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The Editor is yet another unsung hero in the filmmaking process. For a century of film history, Editors have taken raw footage and worked to transform it into a cohesive whole. Basically making one thing from many. But, how do they do it? In this episode of Crash Course Film Production, Lily walks us through the editor's process and talks about some of the guidelines different editors use to make movies great!

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  Intro (0:00


A movie, as you know, is basically a sequence of shots. The shots themselves may be beautiful or strange, kinetic or still, bright or dark. And, viewed individually, they might carry some meaning. But the real power of narrative cinema comes when you put those shots together. 

Suddenly, they have context. The react to one another surprising us or putting us at ease. Cut together, these shots can create whole new levels of meaning and evoke emotions in ways only cinema can. 

And the person whose job it is to make those cuts, to discover that emotional and narrative alchemy, is that editor. 

[Opening music]

 The Editor's Skills (0:46)


Like cinematographers, production designers, costumers, and makeup artists, editors must be part technician, part craftsperson, and part creative artist. They are responsible for understanding the technology of post-production, from editing software to integrating sound design, music, and special effects. 

But they also need to have a deep understanding of film grammar, a gut instinct for character, and a powerful sense of timing. They are the final guardians of the story and the emotional landscape of the film. A narrative film is a very fragile thing, and one misplaced cut can drastically change its meaning and impact. 

But as crucial as it is, the editor's job is also to hide their work. Usually their goal is to make the cuts appear so seamless that the audience doesn't even notice them at all. Like so many great artists, the best editors make their work look effortless. But trust me, it's not! 

Among their duties, editors must be able to sort through hours and hours of raw footage to find the story. They must train their visual memories to remember tiny differences between takes and shots, and imagine how they might be cut together. They help the director separate the movie they wanted to make, from the movie they actually shot. 

They are fresh eyes, unencumbered by the challenges of getting a shot or the heartbreak of the performance that didn't turn out. Editors must also have the taste to recognize when the story isn't working, and the skills and experience to offer some solutions. 

Another way to think of this is that editors are the first audience for a film. An audience with the power to change it and make it even better.

 The Editor's Tools (2:02)


So how do they do it? In the beginning, editors worked with razor blades and tape to physically slice the film into shots and then join those shots together. It was painstaking work. One cut could take several minutes, as opposed to the seconds it takes today using editing software. 

It was also more difficult to experiment with various cuts. There was no easy, quick way to go back and undo a particular edit. Just more razor blades, tape, and time. An editing machine called a Moviola became standard equipment for editors in the 1920s, and not a moment too soon!  In addition to streamlining the process, the Moviola allowed editors to watch the film as they were making their cuts.

Then in the 1970s, flatbed editing systems like the Steenback and the KEM arrived. Now editors could move the film backward and forward to examine their edits, and listen to the recorded soundtrack as they went. Flatbeds would remain the industry standard until the 1990s, when digital editing systems like the AVID emerged.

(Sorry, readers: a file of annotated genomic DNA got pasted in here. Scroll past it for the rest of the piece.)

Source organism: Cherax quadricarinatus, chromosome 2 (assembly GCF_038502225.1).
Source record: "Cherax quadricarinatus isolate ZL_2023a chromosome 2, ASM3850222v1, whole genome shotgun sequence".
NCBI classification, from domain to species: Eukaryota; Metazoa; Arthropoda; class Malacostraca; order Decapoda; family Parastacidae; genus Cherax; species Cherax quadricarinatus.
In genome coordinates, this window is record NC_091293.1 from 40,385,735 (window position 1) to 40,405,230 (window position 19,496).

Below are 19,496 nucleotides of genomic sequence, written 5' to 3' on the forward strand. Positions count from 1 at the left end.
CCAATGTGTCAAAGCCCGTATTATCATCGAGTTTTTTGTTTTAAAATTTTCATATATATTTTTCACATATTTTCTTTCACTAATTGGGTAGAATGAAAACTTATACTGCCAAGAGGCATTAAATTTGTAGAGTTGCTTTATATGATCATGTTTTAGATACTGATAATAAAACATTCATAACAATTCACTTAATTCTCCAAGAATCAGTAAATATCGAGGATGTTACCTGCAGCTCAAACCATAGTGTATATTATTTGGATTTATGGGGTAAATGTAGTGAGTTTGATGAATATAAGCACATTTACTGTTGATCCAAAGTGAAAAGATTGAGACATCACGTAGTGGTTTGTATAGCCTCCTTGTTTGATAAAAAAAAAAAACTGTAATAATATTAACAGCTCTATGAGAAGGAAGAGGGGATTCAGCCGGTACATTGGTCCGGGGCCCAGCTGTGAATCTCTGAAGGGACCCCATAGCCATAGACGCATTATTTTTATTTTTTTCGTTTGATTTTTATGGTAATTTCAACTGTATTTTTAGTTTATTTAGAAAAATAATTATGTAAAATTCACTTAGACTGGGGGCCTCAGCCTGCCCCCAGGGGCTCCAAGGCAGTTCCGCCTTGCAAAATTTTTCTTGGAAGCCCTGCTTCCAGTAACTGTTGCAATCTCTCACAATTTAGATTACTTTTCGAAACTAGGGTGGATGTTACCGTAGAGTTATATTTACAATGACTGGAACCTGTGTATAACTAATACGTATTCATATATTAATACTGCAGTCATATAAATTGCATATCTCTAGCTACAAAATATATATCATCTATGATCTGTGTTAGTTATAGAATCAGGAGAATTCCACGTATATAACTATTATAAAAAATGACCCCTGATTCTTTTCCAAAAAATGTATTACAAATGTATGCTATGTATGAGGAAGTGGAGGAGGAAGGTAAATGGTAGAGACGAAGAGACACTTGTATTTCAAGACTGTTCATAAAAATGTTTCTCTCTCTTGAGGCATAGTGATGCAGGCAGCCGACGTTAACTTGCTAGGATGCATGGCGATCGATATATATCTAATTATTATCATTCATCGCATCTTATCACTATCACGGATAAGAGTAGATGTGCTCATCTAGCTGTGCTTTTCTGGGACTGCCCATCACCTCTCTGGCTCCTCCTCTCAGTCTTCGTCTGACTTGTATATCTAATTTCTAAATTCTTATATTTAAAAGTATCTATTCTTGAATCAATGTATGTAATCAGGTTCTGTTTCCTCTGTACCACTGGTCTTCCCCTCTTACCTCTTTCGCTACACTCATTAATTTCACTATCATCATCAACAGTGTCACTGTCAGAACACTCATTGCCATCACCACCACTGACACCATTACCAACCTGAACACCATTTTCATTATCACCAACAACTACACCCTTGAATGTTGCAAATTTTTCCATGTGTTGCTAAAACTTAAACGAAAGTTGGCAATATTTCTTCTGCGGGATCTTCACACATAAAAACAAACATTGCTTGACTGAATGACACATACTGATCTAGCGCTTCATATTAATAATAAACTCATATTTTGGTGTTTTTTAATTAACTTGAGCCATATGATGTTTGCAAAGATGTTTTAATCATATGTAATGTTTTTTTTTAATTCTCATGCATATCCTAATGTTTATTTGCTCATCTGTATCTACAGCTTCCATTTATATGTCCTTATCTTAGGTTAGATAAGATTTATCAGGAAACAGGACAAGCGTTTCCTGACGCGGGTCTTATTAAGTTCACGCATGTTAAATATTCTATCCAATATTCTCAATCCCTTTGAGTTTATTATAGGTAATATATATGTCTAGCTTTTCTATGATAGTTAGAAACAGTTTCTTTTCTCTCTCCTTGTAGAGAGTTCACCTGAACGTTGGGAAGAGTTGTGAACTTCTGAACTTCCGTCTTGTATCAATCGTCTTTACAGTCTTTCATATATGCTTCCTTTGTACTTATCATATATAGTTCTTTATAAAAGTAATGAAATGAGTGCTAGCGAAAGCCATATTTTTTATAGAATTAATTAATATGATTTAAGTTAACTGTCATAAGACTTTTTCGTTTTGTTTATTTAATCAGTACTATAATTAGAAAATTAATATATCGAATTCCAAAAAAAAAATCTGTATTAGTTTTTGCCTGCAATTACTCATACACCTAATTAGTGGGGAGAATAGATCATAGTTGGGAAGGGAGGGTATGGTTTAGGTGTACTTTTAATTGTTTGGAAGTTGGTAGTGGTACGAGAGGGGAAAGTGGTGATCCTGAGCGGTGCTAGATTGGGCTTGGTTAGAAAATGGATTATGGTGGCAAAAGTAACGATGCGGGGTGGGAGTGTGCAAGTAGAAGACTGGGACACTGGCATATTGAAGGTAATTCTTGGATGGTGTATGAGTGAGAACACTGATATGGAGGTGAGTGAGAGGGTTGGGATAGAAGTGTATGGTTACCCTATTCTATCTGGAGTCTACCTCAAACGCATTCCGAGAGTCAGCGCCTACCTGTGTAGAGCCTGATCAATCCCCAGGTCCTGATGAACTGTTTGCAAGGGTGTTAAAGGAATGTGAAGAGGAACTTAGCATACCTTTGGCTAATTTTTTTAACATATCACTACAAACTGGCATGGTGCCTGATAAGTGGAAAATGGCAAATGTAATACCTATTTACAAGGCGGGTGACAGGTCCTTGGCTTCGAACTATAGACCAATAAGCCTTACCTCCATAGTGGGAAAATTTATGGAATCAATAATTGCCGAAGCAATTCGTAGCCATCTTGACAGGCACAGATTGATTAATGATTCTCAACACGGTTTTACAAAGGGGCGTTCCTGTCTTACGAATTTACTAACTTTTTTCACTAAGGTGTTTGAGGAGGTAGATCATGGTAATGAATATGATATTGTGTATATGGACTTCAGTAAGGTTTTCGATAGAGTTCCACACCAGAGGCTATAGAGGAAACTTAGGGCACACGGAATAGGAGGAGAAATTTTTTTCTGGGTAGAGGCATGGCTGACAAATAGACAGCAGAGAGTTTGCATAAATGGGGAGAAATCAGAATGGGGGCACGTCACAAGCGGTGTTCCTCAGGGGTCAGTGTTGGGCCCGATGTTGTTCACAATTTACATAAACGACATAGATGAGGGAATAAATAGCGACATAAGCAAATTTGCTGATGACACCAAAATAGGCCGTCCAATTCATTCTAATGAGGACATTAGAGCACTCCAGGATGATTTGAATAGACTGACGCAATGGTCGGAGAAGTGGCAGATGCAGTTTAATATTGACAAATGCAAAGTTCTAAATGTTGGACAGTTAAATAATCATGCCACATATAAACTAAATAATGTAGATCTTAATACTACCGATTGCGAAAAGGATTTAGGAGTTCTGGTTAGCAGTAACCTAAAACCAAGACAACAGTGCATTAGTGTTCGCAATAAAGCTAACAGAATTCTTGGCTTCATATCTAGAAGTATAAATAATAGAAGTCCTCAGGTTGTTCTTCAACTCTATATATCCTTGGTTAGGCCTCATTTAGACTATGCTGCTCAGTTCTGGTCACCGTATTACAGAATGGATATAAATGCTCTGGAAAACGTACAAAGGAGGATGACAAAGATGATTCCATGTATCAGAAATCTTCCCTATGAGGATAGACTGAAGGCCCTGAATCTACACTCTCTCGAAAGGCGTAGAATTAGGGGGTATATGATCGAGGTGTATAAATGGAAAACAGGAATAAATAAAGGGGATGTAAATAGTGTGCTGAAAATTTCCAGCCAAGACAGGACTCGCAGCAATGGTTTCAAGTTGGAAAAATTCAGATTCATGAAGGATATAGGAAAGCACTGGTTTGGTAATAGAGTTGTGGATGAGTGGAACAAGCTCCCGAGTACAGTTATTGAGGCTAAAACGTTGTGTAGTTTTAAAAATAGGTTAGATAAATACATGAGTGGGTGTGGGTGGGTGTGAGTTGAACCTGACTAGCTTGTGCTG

We refer to physical film editing as linear editing, because the process involves editing your way through the scene or the film in sequence, shot by shot, and choosing cut points as you go. It's also called destructive editing, since the editor is literally cutting the film, irreparably altering it with each transition between shots. 

When you edit digitally using computer software, that process is called non-linear editing. Here, you can scroll to any point in the scene, or in the film, with the touch of a button, joining and re-joining shots in any order, as many times as you want. It's also called non-destructive editing. 

The main non-linear editing systems include the Avid, Apple's Final Cut Pro, and Adobe Premiere. Each system has its benefits and drawbacks, and each editor must figure out what works best for each project in terms of budget, work flow, and ease of use. 

  The Editing Process (3:35)


Now, when the footage comes in from the set, the editor's first step is to create an assembly cut. This is a very rough version of the movie that cuts each scene together in its most basic form. They're often very long and sometimes contain multiple takes of a given shot. The goal of the assembly cut is for the director and editor to see if they've captured the story. 

Are there any major plot points missing? Can the desired tone be achieved with the footage that they have? Are there any technical problems in the footage? Do the characters make sense? Where are the plot holes?

Watching an assembly cut for the first time is often both a joyful and painful experience. There's your film, all put together, coming alive for the first time before your eyes. But it's also usually a Frankenstein's monster of dead-ends, missed shots, and performances that haven't been properly paced yet. 

But don't panic! Because there's more work to do. The next step in the process is to make a rough cut, or several of them. This is the time for experimentation, for re-thinking the structure of the film. What if this scene goes here? Do we even need this subplot, or this moment, or this shot? How can we build the tension, liven a flat scene, or make a joke funnier? 

The editor uses rough cuts to focus on the bigger parts of the movie that aren't working. It's also where the filmmakers can begin to get a sense of what the ultimate run time of the movie will be.

Once those issues have been solved, the editor moves on to the fine cut. At this point, the issues are smaller, but no less significant. It's time to fine tune performances, maximize emotional impact, trim some shots, and extend others.